Water-Based Drilling Fluid Formulation using Silica and Graphene Nanoparticles for Unconventional Shale Applications


The development of unconventional shales started a new era in the oil and gas industry. These reservoirs represent a challenge to conventional drilling fluids since the fluid invasion, cutting dispersion, or shale swelling can lead to wellbore instability problems. Although oil-based drilling fluids (OBM)are capable to control these issues, environmental and economic concerns limit its application. Recently, nanoparticles (NPs)have introduced a new perspective in drilling fluid technology, offering a unique alternative to improve the performance of water-based drilling fluids (WBM)for shale applications. This research evaluates the potential of using silica nanoparticles (SiO2-NPs)and graphene nanoplatelets (GNPs)to formulate a nanoparticle water-based drilling fluid (NP-WBM). The study considers a bottom-up approach, selecting the NPs based on the Woodford Shale's characterization and focuses its primary objective in finding the most suitable NP combination to enhance the rheological, filtration and inhibition properties of the customized NP-WBM. The shale characterization included X-ray diffraction (XRD), cation exchange capacity (CEC), and scanning electron microscopy (SEM). The zeta-potential technique was used to assess the stability of the NPs. The NP-WBM was evaluated by means of API filtration test (LTLP), high-temperature/high-pressure (HTHP)filtration test and rheological measurements using a conventional viscometer. Finally, the inhibition capability of the NP-WBM was tested against the Woodford shale through immersion and cutting dispersion tests. NPs' characterization revealed that both additives can provide stable suspensions with zeta-potential values < −30 mV. A total NP concentration of 0.75 wt% (0.5 wt% of SiO2-NPs and 0.25 wt% of GNPs)yielded to the maximum reduction in filtrate volume at both, LTLP and HTHP conditions. The less permeable filter cake resulted in no spurt-losses, supporting the NPs' plugging effect. A strong cross-linked network created between the NPs and the conventional additives increased the cutting carrying capacity of the NP-WBM with slight effects on its plastic viscosity (PV). The immersion test carried out in water revealed that illitic shales might experience micro-fractures along the bedding planes in the absence of bridging materials. Contrarily, the NP-WBM provided an adequate plugging network between grain boundaries, resulting in no micro-fractures, and the reduction of the cutting erosion by 35.61%. Overall, this study highlights the capability of nanomaterials to extend the reliability of WBM to harsher environments while seeking an eco-friendlier alternative.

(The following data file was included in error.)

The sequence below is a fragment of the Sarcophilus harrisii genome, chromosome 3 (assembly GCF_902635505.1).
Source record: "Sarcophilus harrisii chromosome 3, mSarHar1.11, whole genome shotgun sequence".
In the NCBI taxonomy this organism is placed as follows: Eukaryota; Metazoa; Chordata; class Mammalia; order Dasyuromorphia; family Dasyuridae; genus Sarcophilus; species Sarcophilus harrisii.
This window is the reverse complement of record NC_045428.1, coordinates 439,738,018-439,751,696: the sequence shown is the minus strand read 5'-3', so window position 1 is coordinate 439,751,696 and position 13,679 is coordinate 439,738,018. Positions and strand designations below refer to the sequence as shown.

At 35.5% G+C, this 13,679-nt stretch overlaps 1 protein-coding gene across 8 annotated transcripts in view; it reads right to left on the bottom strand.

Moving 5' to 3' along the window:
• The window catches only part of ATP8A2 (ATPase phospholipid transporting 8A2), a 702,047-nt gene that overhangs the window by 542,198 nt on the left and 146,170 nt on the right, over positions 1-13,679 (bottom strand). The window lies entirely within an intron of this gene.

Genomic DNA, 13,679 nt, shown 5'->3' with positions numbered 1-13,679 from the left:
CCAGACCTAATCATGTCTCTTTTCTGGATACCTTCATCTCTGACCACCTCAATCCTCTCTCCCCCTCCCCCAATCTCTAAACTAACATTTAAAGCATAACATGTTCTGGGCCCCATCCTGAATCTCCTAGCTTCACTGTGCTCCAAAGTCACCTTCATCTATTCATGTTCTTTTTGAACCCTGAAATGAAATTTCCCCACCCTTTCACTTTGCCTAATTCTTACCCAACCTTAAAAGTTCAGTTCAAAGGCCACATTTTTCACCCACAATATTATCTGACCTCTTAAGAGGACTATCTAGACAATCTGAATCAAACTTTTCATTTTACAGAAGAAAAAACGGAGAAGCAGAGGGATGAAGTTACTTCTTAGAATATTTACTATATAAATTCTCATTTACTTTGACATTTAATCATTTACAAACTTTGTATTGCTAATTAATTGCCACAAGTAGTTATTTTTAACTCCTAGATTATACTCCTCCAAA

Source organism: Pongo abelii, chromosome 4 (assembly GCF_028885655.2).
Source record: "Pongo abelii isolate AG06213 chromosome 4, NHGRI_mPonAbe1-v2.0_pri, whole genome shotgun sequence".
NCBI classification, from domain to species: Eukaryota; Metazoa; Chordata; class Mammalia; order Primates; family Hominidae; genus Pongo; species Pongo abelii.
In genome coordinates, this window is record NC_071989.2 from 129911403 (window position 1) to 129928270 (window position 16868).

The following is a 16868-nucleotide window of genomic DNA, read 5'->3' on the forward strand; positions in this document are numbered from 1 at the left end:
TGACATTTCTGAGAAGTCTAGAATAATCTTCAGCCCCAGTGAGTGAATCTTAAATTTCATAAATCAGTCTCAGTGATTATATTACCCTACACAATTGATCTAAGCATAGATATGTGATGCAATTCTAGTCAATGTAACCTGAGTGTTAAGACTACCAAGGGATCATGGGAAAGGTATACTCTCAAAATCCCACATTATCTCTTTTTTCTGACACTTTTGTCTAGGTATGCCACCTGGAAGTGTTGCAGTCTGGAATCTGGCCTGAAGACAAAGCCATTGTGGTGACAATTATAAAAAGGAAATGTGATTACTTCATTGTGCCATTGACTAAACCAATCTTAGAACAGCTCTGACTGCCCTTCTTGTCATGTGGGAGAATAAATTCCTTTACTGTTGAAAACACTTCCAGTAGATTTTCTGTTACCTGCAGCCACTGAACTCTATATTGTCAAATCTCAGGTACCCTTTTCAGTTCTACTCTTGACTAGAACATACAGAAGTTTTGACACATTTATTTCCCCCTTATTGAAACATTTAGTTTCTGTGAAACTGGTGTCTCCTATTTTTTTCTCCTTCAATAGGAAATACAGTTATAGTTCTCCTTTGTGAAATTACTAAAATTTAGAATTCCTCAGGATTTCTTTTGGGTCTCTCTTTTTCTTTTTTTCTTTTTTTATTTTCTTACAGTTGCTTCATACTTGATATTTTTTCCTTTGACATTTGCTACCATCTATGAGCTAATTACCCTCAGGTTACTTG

Geosciences and Geological and Petroleum Engineering

Research Center/Lab(s)

Center for Research in Energy and Environment (CREE)

Keywords and Phrases

Additives; Cutting fluids; Dispersions; Gas industry; Grain boundaries; Graphene; Infill drilling; Nanoparticles; Oil wells; Scanning electron microscopy; Shale; Silica; Silica nanoparticles; SiO2 nanoparticles; Swelling; Zeta potential, Cation exchange capacities; Conventional additives; Conventional drilling; Cross-linked networks; Graphene nanoplatelets; Oil-based drilling fluid; Rheological measurements; Water based drilling fluids, Drilling fluids, additive; drilling fluid; filtration; hydrocarbon reservoir; inhibition; nanoparticle; rheology; shale; silica

International Standard Serial Number (ISSN)


Document Type

Article - Journal

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© 2019 Elsevier B.V., All rights reserved.

Publication Date

01 Aug 2019